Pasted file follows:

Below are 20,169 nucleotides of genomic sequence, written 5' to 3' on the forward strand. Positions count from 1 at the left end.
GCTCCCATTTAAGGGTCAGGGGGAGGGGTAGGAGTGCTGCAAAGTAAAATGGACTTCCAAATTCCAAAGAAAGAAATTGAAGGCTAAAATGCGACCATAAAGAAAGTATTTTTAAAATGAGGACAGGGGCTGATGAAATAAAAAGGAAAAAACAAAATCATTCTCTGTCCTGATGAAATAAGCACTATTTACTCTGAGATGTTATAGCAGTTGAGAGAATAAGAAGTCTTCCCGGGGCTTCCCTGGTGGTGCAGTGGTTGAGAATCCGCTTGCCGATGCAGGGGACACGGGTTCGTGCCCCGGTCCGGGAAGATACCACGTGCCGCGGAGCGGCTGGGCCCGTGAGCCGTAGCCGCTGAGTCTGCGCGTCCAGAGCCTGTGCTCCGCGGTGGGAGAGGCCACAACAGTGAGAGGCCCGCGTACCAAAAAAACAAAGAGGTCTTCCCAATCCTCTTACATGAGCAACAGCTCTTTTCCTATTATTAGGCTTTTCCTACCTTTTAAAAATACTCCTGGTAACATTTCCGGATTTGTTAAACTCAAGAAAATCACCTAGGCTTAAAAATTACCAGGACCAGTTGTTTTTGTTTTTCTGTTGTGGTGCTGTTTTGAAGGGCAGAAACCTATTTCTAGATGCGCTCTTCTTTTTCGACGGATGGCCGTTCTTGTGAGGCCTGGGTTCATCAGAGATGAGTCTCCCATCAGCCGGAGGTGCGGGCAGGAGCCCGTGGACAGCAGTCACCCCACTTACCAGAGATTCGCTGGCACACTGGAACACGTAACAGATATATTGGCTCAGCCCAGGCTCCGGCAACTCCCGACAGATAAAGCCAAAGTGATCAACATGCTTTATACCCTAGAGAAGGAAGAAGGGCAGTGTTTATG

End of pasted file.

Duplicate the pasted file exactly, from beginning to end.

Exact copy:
Below are 20,169 nucleotides of genomic sequence, written 5' to 3' on the forward strand. Positions count from 1 at the left end.
GCTCCCATTTAAGGGTCAGGGGGAGGGGTAGGAGTGCTGCAAAGTAAAATGGACTTCCAAATTCCAAAGAAAGAAATTGAAGGCTAAAATGCGACCATAAAGAAAGTATTTTTAAAATGAGGACAGGGGCTGATGAAATAAAAAGGAAAAAACAAAATCATTCTCTGTCCTGATGAAATAAGCACTATTTACTCTGAGATGTTATAGCAGTTGAGAGAATAAGAAGTCTTCCCGGGGCTTCCCTGGTGGTGCAGTGGTTGAGAATCCGCTTGCCGATGCAGGGGACACGGGTTCGTGCCCCGGTCCGGGAAGATACCACGTGCCGCGGAGCGGCTGGGCCCGTGAGCCGTAGCCGCTGAGTCTGCGCGTCCAGAGCCTGTGCTCCGCGGTGGGAGAGGCCACAACAGTGAGAGGCCCGCGTACCAAAAAAACAAAGAGGTCTTCCCAATCCTCTTACATGAGCAACAGCTCTTTTCCTATTATTAGGCTTTTCCTACCTTTTAAAAATACTCCTGGTAACATTTCCGGATTTGTTAAACTCAAGAAAATCACCTAGGCTTAAAAATTACCAGGACCAGTTGTTTTTGTTTTTCTGTTGTGGTGCTGTTTTGAAGGGCAGAAACCTATTTCTAGATGCGCTCTTCTTTTTCGACGGATGGCCGTTCTTGTGAGGCCTGGGTTCATCAGAGATGAGTCTCCCATCAGCCGGAGGTGCGGGCAGGAGCCCGTGGACAGCAGTCACCCCACTTACCAGAGATTCGCTGGCACACTGGAACACGTAACAGATATATTGGCTCAGCCCAGGCTCCGGCAACTCCCGACAGATAAAGCCAAAGTGATCAACATGCTTTATACCCTAGAGAAGGAAGAAGGGCAGTGTTTATG